What are the differences between Moths and a Butterflies?

by Russ on April 26, 2014

Butterflies such as this Swallowtail, normally hold their wings out at the side in a straight line.

Butterflies and moths must be some of the most stunning insects in the UK.

Butterfly antennae are normally slight and thin in comparison to the moth.

Their flashy colours can range from marbled browns to fluorescent pink!

But what are the differences between a butterfly and a moth?

Both insects are part of the same family – Lepidoptera. This is a large family of insects that are closely linked to the pollination of flowering plants.

Across this family, the main differences are:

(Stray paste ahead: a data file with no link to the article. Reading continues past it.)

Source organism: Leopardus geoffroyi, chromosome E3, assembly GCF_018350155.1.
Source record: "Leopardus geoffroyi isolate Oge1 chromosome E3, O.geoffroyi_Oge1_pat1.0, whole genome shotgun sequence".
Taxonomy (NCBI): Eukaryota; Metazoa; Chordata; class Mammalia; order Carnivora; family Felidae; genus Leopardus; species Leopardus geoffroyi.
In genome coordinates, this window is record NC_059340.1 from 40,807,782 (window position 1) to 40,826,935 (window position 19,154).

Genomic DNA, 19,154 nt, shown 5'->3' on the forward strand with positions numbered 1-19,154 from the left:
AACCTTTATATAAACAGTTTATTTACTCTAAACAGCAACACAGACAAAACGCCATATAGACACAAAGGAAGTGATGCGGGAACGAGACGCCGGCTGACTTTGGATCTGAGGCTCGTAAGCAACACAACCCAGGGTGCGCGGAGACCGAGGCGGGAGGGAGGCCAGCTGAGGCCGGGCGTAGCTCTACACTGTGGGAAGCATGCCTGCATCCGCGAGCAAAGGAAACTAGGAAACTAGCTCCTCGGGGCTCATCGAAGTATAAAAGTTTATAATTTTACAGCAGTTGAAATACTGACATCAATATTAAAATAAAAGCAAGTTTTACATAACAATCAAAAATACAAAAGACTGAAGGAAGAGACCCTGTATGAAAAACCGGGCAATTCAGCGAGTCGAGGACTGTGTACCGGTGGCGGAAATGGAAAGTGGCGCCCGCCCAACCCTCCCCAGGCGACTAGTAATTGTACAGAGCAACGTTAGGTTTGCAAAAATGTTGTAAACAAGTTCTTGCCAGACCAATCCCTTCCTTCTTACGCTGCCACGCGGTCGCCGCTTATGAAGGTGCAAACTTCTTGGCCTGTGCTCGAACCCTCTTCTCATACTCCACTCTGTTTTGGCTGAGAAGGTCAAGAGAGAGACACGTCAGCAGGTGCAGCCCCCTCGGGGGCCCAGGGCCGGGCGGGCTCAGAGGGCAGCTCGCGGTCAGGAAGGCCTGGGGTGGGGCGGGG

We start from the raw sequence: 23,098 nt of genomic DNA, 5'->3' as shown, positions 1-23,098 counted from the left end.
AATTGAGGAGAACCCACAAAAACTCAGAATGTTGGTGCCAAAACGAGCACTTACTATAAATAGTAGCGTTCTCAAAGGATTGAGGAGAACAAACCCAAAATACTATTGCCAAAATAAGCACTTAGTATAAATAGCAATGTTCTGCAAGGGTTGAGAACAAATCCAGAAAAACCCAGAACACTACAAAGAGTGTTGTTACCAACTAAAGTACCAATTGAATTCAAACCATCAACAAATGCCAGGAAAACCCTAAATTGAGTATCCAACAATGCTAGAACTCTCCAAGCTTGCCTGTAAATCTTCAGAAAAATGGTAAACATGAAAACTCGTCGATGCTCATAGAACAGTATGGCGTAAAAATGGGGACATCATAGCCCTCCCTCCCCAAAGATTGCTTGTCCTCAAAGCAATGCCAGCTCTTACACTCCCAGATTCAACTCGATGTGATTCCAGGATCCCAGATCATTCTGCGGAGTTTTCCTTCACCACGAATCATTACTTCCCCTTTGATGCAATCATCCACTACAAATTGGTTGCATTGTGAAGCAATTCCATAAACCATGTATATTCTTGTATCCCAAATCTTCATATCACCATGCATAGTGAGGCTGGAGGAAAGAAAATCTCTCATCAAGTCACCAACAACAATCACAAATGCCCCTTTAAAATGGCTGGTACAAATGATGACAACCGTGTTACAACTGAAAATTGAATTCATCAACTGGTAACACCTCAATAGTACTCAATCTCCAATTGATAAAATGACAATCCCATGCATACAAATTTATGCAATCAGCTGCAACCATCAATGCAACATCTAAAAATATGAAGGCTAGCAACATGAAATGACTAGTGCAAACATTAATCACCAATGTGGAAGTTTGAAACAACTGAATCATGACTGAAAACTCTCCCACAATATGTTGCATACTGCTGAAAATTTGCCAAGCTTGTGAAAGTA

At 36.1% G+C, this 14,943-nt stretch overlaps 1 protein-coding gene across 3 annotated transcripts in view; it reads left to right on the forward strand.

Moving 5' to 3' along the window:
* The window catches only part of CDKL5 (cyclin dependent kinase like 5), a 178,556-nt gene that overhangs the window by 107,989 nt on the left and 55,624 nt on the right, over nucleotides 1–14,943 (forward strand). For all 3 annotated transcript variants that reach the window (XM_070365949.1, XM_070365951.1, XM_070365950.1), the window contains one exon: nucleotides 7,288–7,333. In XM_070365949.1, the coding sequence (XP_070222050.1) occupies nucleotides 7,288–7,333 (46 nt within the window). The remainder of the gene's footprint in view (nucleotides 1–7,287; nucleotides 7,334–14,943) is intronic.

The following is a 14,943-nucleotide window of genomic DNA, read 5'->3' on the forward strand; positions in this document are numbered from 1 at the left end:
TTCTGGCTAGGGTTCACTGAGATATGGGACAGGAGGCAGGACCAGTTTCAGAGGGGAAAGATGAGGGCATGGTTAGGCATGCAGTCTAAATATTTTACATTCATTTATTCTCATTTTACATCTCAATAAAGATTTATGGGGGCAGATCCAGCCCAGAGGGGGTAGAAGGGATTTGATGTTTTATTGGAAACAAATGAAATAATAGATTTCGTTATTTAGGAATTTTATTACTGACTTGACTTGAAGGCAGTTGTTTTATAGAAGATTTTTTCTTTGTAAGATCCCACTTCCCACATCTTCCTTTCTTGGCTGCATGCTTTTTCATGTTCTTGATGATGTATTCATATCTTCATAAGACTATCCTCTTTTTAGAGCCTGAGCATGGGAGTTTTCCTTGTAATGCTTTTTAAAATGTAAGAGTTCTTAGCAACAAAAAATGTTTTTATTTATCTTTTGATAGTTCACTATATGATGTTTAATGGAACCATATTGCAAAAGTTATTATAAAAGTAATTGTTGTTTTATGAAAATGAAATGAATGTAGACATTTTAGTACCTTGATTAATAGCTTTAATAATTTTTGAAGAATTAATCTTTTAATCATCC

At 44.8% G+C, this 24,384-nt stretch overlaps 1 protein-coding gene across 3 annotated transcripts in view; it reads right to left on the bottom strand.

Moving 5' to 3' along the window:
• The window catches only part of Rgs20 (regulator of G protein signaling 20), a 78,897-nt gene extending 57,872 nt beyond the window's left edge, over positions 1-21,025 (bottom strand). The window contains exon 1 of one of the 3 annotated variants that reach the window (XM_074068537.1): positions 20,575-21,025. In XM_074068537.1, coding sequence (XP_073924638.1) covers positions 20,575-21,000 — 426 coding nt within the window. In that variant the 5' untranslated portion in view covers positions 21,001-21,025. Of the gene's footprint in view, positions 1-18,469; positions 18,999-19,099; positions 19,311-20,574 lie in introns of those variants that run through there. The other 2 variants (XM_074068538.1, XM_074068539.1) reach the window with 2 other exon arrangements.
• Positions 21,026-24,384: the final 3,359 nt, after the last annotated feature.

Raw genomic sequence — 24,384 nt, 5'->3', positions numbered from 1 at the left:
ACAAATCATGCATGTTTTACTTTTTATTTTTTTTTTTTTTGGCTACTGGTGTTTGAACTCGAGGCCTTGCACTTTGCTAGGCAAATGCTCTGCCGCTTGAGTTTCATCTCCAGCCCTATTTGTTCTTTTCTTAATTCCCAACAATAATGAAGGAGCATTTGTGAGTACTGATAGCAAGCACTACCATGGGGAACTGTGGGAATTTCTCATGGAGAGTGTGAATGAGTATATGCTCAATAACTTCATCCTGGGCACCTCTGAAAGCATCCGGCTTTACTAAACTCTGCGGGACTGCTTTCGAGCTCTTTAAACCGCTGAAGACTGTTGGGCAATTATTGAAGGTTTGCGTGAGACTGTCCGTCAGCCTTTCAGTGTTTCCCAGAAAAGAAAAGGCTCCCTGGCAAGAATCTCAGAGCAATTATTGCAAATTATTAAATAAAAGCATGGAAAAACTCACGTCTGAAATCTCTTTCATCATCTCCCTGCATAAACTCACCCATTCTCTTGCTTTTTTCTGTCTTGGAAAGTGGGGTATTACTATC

• When landed, moths will usually hold the wings behind their bodies, just like this day-flying Wood Tiger Moth.Butterflies mainly fly in the day whereas moths fly mainly at night
  • Butterflies are usually colourful whereas moths are usually small and dull looking
  • Butterflies normally hold their wings out at the side when landed, moths hold them behind their backs
  • The antennae of moths are large and hairy, but small and spindly on the butterfly

None of these points are without their exceptions however. A number of moth species fly in the day and as a result are very brightly coloured, such as the Wood Tiger Moth to the right.

But generally, these points will help you distinguish between a butterfly and moth. Now all that is left to do is to get out there and find some Lepidoptera!

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